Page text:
Three-day trips the hottest new trend for Aussies

AUSTRALIANS are prepared to travel up to eight-hours each way for a quickie getaway of just three days, and are doing so in growing numbers.

Analysis by Cheapflights.com.au has tracked the rise of the three-day escape to places as far flung as Singapore, Nadi in Fiji and Kuala Lumpur.

Not even the prospect of spending almost 20-hours travelling and just 48-hours on the ground is deterring travellers with searches for places like Nadi increasing 575 per cent, and interest in a Queenstown escape soaring 180 per cent.

Cairns also recorded a triple-digit increase of 393 per cent, and searches for Brisbane escapes climbed 287 per cent.

Heading across the country and Perth was also on the radar for many Australians seeking to refresh and recharge, as well as stretch their holiday budget further.

Cheapflights Regional Sales Manager Australia New Zealand, Nathan Graham said booking an overnight flight could save on a night’s accommodation.

“Booking travel this way allows us to maximise our time visiting our neighbours and exploring their country,” said Mr Graham.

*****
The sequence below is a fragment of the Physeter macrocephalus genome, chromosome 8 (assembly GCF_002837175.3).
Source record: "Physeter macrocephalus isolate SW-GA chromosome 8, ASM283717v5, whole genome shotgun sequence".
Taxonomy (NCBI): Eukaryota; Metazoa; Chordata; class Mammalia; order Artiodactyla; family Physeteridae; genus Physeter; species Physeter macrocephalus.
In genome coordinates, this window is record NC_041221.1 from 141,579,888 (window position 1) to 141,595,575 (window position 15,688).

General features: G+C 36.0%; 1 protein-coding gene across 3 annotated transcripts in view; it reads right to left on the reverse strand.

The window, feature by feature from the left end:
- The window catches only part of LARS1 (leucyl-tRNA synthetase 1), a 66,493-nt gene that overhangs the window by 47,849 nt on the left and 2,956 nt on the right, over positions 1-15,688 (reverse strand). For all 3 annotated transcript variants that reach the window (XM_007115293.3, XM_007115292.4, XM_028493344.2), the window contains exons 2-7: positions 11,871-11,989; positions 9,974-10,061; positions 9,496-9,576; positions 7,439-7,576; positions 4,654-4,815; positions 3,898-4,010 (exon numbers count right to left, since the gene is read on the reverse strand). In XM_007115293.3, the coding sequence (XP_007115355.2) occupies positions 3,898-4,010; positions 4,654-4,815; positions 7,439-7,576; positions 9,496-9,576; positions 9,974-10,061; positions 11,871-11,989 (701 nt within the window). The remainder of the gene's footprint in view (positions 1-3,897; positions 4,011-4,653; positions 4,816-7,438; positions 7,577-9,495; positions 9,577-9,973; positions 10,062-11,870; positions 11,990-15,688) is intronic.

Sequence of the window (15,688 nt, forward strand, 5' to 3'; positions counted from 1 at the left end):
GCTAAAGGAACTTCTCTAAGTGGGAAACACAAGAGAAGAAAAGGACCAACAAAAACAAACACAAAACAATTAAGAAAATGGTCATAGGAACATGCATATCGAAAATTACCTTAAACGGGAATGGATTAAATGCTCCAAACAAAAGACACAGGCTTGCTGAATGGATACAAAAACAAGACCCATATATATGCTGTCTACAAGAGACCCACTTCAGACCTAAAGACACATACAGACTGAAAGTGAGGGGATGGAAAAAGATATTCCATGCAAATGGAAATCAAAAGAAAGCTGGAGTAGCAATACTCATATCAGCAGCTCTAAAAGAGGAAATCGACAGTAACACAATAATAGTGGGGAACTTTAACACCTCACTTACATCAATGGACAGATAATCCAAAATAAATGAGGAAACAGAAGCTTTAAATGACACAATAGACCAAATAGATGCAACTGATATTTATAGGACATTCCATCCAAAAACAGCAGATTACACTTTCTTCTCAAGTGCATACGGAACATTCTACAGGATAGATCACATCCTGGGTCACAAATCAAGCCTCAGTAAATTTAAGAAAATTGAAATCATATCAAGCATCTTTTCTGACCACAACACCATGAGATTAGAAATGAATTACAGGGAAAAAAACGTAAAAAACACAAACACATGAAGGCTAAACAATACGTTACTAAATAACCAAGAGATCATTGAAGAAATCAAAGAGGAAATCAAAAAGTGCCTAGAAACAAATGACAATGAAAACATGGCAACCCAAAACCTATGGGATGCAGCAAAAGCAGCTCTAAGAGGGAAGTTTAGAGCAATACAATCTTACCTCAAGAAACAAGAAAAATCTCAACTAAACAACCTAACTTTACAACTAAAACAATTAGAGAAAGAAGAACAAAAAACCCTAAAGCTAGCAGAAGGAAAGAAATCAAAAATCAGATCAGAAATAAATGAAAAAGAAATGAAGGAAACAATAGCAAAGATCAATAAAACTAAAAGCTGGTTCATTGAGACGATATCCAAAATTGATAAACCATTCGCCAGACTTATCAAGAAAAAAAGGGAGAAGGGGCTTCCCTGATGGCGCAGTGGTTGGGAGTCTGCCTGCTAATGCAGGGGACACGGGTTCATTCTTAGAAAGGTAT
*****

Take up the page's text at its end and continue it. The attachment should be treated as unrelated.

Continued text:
“Short escapes can also mean no check-in luggage, saving on baggage fees.”

He said the trend went beyond public holiday periods, with the upswing in searches visible throughout the year.

“From June through October, Auckland, Denpasar and Singapore are our favourite international destinations for an extended weekend while Melbourne, Sydney and Perth take out top honours domestically,” Mr Graham said.

“Australians have never been deterred by long distance travel, in fact we’re accustomed to it.”

And there was no reason to believe the three-day holiday would be a “passing fad” with frequent fare sales making the mini-break irresistible.

“It is also helped by the continued popularity of Airbnb, offering affordable accommodation options and more flexibility in terms of minimum night stays,” said Mr Graham.

At the same time, research by Kayak.com.au has highlighted the rising popularity of online travel search engines to book holidays at the expense of bricks and mortar travel agents.

In the last decade, booking through travel agents has more than halved, while websites have tripled in popularity.

Kayak Vice-President for the Asia Pacific region Debby Soo said technology was a driving force in the way consumers sourced inspiration, booked and shared their travel experiences.

“The mobile is growing in popularity but not yet taking centre stage for all Aussie travellers,” said Ms Soo.

“The desktop remains king with 75 per cent of Australian travellers preferring this method compared to 12 per cent who use their smartphones to book, and six per cent who rely on tablet devices.”

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